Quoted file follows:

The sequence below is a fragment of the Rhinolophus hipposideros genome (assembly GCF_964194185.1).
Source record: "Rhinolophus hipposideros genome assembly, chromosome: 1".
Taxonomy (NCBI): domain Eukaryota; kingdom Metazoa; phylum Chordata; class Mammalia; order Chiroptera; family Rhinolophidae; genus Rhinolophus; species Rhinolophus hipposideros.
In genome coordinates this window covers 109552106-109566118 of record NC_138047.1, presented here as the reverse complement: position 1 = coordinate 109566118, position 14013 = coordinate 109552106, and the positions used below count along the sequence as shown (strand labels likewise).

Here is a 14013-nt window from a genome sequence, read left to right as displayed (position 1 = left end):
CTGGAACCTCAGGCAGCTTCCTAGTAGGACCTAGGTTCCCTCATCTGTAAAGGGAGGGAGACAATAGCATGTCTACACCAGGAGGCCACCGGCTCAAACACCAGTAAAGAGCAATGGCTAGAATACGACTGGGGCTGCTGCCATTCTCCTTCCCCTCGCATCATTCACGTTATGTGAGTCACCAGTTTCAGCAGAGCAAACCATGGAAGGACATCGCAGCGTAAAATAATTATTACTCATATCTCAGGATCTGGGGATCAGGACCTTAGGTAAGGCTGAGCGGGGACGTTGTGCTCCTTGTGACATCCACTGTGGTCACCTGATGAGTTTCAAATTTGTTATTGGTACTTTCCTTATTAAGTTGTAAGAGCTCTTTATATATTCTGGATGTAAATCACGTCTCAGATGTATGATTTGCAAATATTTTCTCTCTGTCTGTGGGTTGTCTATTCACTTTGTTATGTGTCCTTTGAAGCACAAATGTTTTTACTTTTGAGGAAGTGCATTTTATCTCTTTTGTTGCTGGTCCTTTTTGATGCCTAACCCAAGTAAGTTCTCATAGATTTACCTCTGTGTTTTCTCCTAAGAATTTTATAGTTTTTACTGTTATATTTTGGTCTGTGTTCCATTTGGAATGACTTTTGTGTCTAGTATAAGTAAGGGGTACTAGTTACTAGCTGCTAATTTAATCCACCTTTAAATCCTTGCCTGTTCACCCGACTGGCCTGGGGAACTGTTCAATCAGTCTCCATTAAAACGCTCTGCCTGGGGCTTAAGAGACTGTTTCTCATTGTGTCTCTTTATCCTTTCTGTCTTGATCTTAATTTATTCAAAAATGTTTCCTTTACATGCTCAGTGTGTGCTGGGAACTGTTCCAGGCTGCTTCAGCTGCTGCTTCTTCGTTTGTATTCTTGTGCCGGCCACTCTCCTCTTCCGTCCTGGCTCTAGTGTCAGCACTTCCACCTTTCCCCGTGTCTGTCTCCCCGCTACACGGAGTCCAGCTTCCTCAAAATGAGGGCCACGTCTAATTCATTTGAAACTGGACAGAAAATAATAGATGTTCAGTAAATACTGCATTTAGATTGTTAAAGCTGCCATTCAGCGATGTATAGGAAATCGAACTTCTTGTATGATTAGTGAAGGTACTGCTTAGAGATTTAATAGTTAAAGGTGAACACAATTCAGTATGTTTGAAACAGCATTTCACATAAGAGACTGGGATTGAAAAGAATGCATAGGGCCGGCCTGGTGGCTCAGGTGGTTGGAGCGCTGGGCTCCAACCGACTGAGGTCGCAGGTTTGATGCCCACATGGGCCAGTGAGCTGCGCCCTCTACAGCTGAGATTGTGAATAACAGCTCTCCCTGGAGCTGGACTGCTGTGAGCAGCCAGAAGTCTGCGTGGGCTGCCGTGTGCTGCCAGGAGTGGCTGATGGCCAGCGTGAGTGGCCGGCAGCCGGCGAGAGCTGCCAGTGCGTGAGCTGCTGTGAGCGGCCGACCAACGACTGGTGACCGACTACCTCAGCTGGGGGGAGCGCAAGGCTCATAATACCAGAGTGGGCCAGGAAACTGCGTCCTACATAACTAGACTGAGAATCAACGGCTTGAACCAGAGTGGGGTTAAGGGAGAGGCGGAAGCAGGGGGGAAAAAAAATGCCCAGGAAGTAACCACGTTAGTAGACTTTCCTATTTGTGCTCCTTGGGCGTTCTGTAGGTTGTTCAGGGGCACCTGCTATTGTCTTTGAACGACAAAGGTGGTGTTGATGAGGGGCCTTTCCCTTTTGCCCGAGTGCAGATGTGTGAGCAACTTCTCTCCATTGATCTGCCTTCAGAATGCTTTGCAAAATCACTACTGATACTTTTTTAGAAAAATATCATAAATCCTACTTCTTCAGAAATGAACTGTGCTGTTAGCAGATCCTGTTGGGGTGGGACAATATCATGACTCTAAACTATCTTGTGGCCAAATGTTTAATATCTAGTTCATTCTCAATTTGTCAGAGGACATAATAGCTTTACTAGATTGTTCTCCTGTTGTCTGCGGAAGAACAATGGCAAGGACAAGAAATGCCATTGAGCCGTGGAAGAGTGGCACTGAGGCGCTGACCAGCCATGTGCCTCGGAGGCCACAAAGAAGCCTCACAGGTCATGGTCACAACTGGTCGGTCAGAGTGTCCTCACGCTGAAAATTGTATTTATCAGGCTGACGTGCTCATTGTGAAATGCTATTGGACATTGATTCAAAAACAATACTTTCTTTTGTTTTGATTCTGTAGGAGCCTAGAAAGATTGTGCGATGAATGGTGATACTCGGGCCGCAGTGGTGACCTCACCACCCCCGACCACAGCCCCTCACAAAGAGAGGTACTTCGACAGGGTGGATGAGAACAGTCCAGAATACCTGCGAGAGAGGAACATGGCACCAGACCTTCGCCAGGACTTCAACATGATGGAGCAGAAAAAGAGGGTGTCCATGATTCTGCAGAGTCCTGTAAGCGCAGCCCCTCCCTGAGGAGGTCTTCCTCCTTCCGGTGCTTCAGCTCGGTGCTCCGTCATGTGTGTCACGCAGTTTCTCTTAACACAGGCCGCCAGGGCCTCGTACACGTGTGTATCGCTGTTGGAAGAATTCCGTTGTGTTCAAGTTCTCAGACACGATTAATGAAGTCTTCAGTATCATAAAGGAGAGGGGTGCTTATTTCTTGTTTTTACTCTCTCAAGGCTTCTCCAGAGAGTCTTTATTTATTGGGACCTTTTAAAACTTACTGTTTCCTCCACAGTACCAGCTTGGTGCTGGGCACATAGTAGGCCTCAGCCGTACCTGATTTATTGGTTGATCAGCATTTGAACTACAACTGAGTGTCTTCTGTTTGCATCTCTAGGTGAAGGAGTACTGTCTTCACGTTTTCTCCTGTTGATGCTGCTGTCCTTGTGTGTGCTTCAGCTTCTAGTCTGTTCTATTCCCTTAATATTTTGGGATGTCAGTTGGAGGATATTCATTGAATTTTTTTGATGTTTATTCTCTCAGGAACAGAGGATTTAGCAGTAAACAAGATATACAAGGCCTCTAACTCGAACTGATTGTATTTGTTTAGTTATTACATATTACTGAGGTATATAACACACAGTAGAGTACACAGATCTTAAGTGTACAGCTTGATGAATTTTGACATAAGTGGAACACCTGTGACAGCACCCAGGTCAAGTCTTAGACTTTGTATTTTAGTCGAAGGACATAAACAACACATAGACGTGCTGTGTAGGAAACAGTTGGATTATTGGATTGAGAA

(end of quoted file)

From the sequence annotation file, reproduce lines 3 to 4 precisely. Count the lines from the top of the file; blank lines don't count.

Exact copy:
Taxonomy (NCBI): domain Eukaryota; kingdom Metazoa; phylum Chordata; class Mammalia; order Chiroptera; family Rhinolophidae; genus Rhinolophus; species Rhinolophus hipposideros.
In genome coordinates this window covers 109552106-109566118 of record NC_138047.1, presented here as the reverse complement: position 1 = coordinate 109566118, position 14013 = coordinate 109552106, and the positions used below count along the sequence as shown (strand labels likewise).